Date of Award



© 2022 Karen M. Maguire

Document Type


Degree Name

Doctor of Education (EdD)



First Advisor

Jennifer Scott

Second Advisor

Audrey Rabas

Third Advisor

Stasia Peters


This qualitative interpretative phenomenological analysis sought to understand the lived experiences of connectedness to the secondary school community of children raised by grandparents, told from the reflective viewpoint of the grandchildren now as adults. Although the relationship between grandparents and the grandchildren they raise has been studied, how those grandchildren connect to the school community has yet to be explored and was the focus of this study. Research on grandchildren raised by grandparents and student connection to the school community provided valuable insight, highlighting the need for additional exploration in this area. Education researchers have studied student engagement quite thoroughly, discovering the connection between students and the school community to be a crucial relationship and an essential aspect for all school personnel to consider. Student connection to the school community is key to ensuring successful learning. This connection becomes critical as students progress through high school; however, student engagement has mystified parents and educators for decades. The connection to the school community becomes even more challenging when a student is raised out of the home, either in foster care or relative placement, such as with grandparents. By conducting semi-structured interviews, this qualitative interpretative phenomenological analysis examined the connectedness to the school community of students raised by grandparents and, subsequently, how the relationship with grandparents contributed to connection to the school community. After reviewing and analyzing the transcripts of the interviews, four major themes emerged from the data: (a) compassion for people, (b) loyalty in relationships (c) individual determination and resiliency and, (d) school personnel lack of awareness of students’ support needs. The most noticeable finding in which the study participants unanimously agreed was the need for programs in schools to address the specific academic and emotional needs of students raised by grandparents. All participants reported that generally, educators did not know they were raised by grandparents, and unless they self-identified, educators made the assumption they lived in a traditional family. Each noted there were support programs for students of divorced parents, students who were homeless, or students who were in Department of Children and Families (DCF) or Department of Youth Services (DYS) custody, yet there were no programs or support services for students raised by grandparents. Because of the vulnerability of this population, programming designed to work with these students requires thoughtfulness at local and state levels.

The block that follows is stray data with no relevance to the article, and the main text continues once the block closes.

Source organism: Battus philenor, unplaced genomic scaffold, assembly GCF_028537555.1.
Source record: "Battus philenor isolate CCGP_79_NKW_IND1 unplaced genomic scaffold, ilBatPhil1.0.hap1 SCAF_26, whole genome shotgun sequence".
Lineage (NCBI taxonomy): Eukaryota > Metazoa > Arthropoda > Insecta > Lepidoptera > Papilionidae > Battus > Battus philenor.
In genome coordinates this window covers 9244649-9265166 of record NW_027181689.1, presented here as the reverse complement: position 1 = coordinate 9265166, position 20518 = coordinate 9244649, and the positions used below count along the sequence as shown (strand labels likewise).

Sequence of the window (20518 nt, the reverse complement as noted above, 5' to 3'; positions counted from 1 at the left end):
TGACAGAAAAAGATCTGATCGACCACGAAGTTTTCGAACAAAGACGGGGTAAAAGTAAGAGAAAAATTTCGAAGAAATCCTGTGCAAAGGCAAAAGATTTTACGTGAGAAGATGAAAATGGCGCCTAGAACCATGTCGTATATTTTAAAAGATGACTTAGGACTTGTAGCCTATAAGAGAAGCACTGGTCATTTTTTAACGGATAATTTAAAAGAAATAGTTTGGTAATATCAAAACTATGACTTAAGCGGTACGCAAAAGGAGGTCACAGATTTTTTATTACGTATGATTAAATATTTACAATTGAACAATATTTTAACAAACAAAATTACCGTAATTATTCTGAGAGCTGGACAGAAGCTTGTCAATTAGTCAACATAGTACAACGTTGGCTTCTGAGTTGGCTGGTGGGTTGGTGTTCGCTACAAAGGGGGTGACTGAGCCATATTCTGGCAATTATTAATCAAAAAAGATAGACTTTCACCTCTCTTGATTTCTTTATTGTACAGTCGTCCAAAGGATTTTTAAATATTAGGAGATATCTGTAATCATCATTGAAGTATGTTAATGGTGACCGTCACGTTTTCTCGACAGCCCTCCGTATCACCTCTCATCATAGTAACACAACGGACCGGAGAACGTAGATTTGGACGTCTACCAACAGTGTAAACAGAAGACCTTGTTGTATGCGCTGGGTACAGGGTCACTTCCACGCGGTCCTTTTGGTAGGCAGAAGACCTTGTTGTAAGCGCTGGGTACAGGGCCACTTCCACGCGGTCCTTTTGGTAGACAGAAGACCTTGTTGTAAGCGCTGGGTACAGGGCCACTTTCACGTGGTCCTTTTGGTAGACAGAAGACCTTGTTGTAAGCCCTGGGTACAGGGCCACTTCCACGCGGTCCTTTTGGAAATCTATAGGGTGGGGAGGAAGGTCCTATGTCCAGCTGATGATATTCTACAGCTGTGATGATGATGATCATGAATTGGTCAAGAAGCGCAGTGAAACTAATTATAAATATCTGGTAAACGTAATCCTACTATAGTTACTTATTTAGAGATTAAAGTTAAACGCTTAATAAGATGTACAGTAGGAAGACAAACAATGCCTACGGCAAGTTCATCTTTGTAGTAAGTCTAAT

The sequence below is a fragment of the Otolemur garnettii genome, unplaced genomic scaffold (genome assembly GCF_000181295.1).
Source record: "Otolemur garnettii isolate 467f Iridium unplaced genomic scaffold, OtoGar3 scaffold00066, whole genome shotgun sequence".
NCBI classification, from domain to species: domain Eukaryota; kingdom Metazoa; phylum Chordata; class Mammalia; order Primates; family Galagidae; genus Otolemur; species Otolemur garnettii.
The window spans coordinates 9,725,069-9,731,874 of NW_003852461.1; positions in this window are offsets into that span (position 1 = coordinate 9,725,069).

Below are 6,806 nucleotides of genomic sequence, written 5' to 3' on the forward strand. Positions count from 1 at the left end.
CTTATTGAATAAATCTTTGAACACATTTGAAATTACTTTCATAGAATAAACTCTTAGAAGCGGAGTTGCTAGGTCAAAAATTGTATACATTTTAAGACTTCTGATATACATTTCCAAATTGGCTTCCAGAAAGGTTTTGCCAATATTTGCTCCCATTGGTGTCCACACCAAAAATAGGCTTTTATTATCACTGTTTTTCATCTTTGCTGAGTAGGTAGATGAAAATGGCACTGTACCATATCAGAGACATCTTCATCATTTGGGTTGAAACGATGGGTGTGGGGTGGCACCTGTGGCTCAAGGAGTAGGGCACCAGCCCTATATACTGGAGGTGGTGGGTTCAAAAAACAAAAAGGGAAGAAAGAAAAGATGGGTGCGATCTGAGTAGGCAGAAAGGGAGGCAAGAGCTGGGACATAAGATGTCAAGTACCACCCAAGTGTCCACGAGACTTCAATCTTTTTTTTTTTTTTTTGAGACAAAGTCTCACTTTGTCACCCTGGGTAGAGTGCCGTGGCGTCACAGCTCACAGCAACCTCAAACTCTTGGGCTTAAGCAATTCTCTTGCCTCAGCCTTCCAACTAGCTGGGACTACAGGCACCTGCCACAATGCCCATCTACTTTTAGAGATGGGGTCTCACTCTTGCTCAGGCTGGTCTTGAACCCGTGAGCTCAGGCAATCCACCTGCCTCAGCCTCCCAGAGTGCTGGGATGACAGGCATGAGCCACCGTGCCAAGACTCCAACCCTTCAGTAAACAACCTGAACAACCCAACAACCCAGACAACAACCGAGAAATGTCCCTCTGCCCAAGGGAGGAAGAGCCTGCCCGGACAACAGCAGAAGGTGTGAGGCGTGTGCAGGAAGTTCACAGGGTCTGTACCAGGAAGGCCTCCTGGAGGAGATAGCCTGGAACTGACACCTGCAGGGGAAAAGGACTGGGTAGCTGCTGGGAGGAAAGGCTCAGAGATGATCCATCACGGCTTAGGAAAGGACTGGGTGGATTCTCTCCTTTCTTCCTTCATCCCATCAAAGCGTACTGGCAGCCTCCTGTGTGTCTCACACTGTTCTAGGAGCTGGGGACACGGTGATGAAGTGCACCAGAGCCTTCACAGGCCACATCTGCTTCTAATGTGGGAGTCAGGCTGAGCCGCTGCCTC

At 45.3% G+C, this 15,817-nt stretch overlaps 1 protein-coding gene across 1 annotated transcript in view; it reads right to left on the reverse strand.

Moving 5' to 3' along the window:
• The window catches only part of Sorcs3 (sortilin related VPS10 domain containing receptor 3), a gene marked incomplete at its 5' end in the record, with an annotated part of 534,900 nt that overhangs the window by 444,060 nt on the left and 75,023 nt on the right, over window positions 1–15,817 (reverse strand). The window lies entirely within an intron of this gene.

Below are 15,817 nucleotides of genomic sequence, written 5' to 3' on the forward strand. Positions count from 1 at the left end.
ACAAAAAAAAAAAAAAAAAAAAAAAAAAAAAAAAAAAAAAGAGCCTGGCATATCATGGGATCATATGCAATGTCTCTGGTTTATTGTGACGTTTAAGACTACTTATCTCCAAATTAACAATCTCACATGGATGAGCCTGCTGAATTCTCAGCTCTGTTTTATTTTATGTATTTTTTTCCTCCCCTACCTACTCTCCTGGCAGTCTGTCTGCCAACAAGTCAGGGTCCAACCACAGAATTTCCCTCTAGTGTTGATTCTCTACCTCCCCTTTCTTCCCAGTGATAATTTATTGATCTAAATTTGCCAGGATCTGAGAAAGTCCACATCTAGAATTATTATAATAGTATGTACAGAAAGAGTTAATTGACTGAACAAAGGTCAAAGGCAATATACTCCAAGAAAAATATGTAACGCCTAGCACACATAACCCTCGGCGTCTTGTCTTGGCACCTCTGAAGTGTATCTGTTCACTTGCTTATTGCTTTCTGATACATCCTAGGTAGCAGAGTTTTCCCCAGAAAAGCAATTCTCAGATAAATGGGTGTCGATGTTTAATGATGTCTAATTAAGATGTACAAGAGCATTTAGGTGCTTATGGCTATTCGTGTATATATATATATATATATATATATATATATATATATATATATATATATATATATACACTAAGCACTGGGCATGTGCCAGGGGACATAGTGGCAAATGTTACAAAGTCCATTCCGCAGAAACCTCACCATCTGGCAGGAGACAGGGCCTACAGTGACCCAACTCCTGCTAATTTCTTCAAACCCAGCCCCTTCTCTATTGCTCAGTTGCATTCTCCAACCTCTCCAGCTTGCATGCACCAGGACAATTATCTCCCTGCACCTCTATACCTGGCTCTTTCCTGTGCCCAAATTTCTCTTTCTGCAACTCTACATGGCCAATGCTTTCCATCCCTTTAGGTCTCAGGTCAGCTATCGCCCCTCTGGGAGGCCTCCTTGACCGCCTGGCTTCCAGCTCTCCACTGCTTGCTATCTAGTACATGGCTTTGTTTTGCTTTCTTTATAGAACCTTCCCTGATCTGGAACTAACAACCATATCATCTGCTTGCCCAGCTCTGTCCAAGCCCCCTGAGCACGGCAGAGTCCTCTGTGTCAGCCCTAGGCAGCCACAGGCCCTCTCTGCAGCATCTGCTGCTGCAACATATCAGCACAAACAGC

Ed.D. Dissertation